Viewing Deep Space Objects
Deep space is our ultimate and grandest destination. It can also be the biggest challenge and disappointment when inappropriate equipment, circumstances, or approaches are used. Although shortage of time and opportunity may limit successful observations to just a few objects during any given session, this will prove more than enough! However, because most of these subjects are so inconceivably distant and faint, they seem to hide at the very threshold of visibility. Indeed, deep space destinations will always keep some of their characteristics shrouded in a veil of secrecy, whatever we do. We will always be limited to knowing only a tiny part of the total reality of any object; even the term “object” is strangely inappropriate to describe such vast and complex entities. It would be comparable to an extraterrestrial life form across the universe describing the entire Milky Way Galaxy, and all that it encompasses, as an object!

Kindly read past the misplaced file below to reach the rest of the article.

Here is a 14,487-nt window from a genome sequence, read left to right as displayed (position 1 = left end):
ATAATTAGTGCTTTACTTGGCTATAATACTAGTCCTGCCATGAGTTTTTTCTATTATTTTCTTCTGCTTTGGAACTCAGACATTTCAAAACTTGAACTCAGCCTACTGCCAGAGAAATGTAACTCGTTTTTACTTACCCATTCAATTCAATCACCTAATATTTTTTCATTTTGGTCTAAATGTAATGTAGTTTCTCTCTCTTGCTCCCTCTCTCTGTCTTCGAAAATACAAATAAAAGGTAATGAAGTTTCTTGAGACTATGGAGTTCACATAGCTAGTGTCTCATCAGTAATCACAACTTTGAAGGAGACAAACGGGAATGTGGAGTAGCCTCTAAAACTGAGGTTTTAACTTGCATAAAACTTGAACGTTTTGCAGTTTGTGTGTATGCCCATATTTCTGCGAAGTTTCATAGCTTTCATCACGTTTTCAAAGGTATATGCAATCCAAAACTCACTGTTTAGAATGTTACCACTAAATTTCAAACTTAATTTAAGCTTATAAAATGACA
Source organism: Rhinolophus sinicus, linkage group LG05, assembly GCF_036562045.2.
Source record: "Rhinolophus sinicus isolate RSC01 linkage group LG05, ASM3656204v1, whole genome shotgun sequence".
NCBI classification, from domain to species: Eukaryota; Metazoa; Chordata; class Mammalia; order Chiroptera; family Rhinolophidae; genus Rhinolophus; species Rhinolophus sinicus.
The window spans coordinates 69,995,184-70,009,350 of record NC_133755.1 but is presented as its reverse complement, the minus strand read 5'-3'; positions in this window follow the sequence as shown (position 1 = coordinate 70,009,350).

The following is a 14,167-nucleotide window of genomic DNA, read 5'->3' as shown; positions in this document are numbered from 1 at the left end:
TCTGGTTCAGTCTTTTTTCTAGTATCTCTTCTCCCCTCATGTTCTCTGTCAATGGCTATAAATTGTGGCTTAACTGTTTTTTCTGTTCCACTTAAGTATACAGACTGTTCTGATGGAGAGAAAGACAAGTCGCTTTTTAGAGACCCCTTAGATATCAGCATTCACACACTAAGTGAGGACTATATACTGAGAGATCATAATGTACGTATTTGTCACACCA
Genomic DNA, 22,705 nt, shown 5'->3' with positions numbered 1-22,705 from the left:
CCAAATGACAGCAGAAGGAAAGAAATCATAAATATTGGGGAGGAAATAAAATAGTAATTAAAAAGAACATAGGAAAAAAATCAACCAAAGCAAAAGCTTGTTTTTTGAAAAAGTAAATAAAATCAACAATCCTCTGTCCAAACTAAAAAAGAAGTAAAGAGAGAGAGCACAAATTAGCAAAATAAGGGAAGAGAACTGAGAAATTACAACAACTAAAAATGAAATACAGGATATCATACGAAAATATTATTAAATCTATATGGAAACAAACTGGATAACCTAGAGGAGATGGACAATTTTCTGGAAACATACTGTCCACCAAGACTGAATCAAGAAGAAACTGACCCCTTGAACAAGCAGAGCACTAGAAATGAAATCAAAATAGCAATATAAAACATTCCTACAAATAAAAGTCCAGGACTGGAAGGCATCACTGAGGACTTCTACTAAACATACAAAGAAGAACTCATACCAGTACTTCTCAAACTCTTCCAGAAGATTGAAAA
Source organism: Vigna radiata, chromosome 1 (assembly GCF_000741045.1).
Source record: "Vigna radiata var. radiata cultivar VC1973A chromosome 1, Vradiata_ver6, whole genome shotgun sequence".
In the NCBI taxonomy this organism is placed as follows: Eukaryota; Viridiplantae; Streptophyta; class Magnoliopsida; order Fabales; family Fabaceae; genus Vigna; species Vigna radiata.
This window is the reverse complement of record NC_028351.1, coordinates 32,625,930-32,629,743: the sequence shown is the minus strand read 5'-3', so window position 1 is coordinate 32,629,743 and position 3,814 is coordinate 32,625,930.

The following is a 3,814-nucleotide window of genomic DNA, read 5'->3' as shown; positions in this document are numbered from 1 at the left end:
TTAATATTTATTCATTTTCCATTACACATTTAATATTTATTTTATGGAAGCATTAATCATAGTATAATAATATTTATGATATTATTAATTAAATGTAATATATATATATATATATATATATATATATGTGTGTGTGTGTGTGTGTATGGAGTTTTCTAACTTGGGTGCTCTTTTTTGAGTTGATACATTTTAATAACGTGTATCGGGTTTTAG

The visual vagueness of these destinations (a better choice of words), and the time it takes to chase out each one is why success in deep space is usually an issue. The good news is that the difficulties of succeeding need not be insurmountable these days, if we take proper advantage of what is available. It is possible to carry out some very worthwhile observing, even if we only can do it in short bursts, and from less than ideal locations. Nevertheless, it would be foolhardy to suggest that you should not seize each and every opportunity to relocate to dark sky country, even if doing so must be a rarity. Assuming that virtually everybody has the chance at least once in a while to relocate to a favorable viewing place, there is nothing like it to reinforce all your other viewing.